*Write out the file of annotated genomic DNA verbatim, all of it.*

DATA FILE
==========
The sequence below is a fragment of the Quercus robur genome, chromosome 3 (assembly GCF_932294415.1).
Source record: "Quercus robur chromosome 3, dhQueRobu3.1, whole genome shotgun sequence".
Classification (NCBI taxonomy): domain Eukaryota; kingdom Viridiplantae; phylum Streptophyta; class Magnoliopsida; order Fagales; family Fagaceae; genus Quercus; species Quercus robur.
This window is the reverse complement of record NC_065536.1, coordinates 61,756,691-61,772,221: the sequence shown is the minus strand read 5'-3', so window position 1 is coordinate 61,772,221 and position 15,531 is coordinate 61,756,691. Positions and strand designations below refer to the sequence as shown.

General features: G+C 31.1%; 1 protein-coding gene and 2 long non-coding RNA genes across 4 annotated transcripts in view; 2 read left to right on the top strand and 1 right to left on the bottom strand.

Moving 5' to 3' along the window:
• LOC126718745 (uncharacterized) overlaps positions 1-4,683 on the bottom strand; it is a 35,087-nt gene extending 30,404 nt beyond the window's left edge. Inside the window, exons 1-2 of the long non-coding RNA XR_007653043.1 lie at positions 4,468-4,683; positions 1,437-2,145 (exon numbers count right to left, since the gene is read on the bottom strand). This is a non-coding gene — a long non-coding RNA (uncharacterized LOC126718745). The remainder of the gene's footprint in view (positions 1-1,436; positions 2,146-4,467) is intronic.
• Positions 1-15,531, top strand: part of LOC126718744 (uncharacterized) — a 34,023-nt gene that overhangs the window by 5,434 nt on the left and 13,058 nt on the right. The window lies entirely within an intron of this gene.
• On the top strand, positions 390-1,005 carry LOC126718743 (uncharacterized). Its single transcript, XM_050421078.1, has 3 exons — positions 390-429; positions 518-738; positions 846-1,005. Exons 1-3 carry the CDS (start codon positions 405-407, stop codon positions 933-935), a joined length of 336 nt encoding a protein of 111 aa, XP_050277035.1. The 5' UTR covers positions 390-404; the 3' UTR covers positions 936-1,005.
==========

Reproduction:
The sequence below is a fragment of the Quercus robur genome, chromosome 3 (assembly GCF_932294415.1).
Source record: "Quercus robur chromosome 3, dhQueRobu3.1, whole genome shotgun sequence".
Classification (NCBI taxonomy): domain Eukaryota; kingdom Viridiplantae; phylum Streptophyta; class Magnoliopsida; order Fagales; family Fagaceae; genus Quercus; species Quercus robur.
This window is the reverse complement of record NC_065536.1, coordinates 61,756,691-61,772,221: the sequence shown is the minus strand read 5'-3', so window position 1 is coordinate 61,772,221 and position 15,531 is coordinate 61,756,691. Positions and strand designations below refer to the sequence as shown.

General features: G+C 31.1%; 1 protein-coding gene and 2 long non-coding RNA genes across 4 annotated transcripts in view; 2 read left to right on the top strand and 1 right to left on the bottom strand.

Moving 5' to 3' along the window:
• LOC126718745 (uncharacterized) overlaps positions 1-4,683 on the bottom strand; it is a 35,087-nt gene extending 30,404 nt beyond the window's left edge. Inside the window, exons 1-2 of the long non-coding RNA XR_007653043.1 lie at positions 4,468-4,683; positions 1,437-2,145 (exon numbers count right to left, since the gene is read on the bottom strand). This is a non-coding gene — a long non-coding RNA (uncharacterized LOC126718745). The remainder of the gene's footprint in view (positions 1-1,436; positions 2,146-4,467) is intronic.
• Positions 1-15,531, top strand: part of LOC126718744 (uncharacterized) — a 34,023-nt gene that overhangs the window by 5,434 nt on the left and 13,058 nt on the right. The window lies entirely within an intron of this gene.
• On the top strand, positions 390-1,005 carry LOC126718743 (uncharacterized). Its single transcript, XM_050421078.1, has 3 exons — positions 390-429; positions 518-738; positions 846-1,005. Exons 1-3 carry the CDS (start codon positions 405-407, stop codon positions 933-935), a joined length of 336 nt encoding a protein of 111 aa, XP_050277035.1. The 5' UTR covers positions 390-404; the 3' UTR covers positions 936-1,005.